And her friends rallied around her. Ashley Thompson, an Emmy award-winning journalist in Atlanta with whom Batten just launched a podcast, The Unsettled Podcast, says she tried hard to downplay the situation for her friend. (She also tells me, a little sheepishly, that she was the one who passed along the casting call for Love Is Blind to Batten.)
“I feel like she was doing the best she could with the situation at hand. She was cut off from the world, experiencing this whole new semi-crazy thing — and you have no cellphone for a while,” Thompson says. “I just felt like it wasn’t that bad. I always thought, and even to this day think, ‘You didn’t, like, kill somebody. What’s the big deal? You didn’t like this guy?’”
Batten has also started to let herself off the hook. She explains that while some of her castmates who had watched a lot of reality TV knew how to get through the experience unscathed (she later clarifies that she was referring specifically to Cuevas), she “jumped in and took everybody on as mentors.” She abandoned the drink limit she had agreed on with her friends before appearing on the show, and at some point she simply stopped caring that the cameras were on her.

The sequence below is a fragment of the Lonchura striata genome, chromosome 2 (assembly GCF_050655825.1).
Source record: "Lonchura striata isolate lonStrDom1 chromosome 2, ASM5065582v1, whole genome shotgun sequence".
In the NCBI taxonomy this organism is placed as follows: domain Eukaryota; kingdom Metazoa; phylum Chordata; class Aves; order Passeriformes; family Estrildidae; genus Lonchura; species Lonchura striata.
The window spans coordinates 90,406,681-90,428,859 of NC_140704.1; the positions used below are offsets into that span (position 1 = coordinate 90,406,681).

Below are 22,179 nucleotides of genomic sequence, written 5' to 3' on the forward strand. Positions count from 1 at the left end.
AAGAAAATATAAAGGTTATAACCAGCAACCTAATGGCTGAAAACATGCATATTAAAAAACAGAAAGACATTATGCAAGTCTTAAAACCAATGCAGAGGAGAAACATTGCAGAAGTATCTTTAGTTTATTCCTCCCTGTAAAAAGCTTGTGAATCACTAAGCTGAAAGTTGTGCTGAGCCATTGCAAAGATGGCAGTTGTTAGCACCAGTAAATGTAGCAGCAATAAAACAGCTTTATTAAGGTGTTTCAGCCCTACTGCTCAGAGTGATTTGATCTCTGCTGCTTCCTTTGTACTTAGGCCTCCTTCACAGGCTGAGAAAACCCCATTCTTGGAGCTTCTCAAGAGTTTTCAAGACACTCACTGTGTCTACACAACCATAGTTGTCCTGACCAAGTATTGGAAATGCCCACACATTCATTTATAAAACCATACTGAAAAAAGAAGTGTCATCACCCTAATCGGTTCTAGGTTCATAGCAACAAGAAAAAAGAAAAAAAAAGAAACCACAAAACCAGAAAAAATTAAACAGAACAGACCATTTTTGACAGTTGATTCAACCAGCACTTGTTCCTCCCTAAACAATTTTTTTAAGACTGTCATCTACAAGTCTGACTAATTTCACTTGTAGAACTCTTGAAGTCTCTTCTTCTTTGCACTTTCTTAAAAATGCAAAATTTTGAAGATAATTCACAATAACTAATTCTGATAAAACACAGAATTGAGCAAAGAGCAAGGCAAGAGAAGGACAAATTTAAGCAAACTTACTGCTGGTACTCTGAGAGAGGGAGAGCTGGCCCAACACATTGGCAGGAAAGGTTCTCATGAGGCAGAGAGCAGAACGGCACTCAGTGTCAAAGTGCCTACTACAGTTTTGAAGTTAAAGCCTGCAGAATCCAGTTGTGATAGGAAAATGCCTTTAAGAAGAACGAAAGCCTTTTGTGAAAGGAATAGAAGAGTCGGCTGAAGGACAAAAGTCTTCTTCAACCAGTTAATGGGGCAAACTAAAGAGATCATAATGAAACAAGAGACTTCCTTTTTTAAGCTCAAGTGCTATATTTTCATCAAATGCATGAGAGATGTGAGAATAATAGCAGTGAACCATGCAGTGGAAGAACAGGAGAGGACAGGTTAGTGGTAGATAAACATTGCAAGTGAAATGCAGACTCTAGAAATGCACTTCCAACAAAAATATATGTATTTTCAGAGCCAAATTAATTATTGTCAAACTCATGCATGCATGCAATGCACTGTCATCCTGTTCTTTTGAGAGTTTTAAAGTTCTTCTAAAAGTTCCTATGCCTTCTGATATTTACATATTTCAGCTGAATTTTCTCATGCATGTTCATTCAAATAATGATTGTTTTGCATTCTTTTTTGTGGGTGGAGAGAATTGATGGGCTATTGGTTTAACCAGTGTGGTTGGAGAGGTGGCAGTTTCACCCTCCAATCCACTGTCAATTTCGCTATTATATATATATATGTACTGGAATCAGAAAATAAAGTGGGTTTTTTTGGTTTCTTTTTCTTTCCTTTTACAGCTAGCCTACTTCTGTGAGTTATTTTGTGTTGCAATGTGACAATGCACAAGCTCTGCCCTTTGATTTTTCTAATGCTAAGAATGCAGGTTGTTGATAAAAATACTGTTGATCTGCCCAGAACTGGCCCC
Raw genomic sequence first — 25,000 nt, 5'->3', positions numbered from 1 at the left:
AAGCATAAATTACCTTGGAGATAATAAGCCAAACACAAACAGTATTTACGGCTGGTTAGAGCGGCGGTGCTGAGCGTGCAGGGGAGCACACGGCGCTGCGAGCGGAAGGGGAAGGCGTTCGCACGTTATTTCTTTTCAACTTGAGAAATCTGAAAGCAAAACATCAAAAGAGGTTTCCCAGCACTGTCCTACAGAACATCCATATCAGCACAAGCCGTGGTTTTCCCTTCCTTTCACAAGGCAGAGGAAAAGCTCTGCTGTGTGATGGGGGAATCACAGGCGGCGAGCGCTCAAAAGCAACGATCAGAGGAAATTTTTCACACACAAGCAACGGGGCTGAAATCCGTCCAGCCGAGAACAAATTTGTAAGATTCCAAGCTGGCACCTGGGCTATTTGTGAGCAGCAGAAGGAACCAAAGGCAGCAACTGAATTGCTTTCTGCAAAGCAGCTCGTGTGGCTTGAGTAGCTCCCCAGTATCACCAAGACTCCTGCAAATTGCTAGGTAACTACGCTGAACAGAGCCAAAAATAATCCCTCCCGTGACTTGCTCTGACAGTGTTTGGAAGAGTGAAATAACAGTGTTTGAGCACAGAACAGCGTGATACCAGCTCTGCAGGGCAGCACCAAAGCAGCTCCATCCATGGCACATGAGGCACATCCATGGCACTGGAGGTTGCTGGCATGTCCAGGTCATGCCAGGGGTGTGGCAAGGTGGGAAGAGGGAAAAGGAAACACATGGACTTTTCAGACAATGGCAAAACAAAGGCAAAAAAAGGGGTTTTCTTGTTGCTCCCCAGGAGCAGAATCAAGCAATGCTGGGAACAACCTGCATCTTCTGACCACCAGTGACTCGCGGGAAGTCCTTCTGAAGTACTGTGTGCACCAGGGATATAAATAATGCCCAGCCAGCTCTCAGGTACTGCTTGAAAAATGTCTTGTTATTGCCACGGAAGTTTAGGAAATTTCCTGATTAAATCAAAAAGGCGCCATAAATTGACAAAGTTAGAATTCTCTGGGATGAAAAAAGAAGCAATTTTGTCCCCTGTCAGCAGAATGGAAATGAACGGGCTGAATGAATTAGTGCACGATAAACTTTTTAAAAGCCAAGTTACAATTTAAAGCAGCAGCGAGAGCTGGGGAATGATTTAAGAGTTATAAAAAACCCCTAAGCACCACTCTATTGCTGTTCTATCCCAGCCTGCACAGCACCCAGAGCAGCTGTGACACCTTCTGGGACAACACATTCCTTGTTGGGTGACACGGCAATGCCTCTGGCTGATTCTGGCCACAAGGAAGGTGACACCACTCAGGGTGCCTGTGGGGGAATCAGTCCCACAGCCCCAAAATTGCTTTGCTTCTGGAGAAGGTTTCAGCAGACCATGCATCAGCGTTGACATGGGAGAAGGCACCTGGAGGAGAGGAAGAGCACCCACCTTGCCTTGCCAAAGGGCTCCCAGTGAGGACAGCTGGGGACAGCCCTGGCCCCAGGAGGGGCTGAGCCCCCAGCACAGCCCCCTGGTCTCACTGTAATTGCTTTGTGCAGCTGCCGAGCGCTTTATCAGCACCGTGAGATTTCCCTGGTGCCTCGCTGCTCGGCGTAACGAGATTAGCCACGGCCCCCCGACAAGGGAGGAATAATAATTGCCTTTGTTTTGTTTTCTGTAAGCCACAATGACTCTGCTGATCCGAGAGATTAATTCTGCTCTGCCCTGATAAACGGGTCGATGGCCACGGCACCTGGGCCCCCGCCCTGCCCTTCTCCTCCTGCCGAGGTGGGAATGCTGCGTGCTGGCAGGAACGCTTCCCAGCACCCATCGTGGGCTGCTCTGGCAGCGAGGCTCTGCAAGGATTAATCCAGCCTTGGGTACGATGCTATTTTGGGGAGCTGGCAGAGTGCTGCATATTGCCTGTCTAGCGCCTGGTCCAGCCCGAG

Her co-contestant Kenny Barnes, whose portrayal on the show was a solid “neutral-good,” acknowledges that the psychological impact of filming for weeks on end took a toll on everyone. “I was doing my best just to stick to my guns: I know what you guys are trying to get out of me, and I don’t know how this is going to spin, or how it’s going to impact me, but at least if I stay consistent, and basically stay true to what’s going on… That’s the only control I had,” Barnes says. In the last five days of filming, though, he and his onscreen match Kelly Chase did find themselves at odds, having received mixed messages from producers. “And a lot of that was just the strain, emotional and physical, of filming 40 days straight,” he says, “and getting hounded, and broken down.”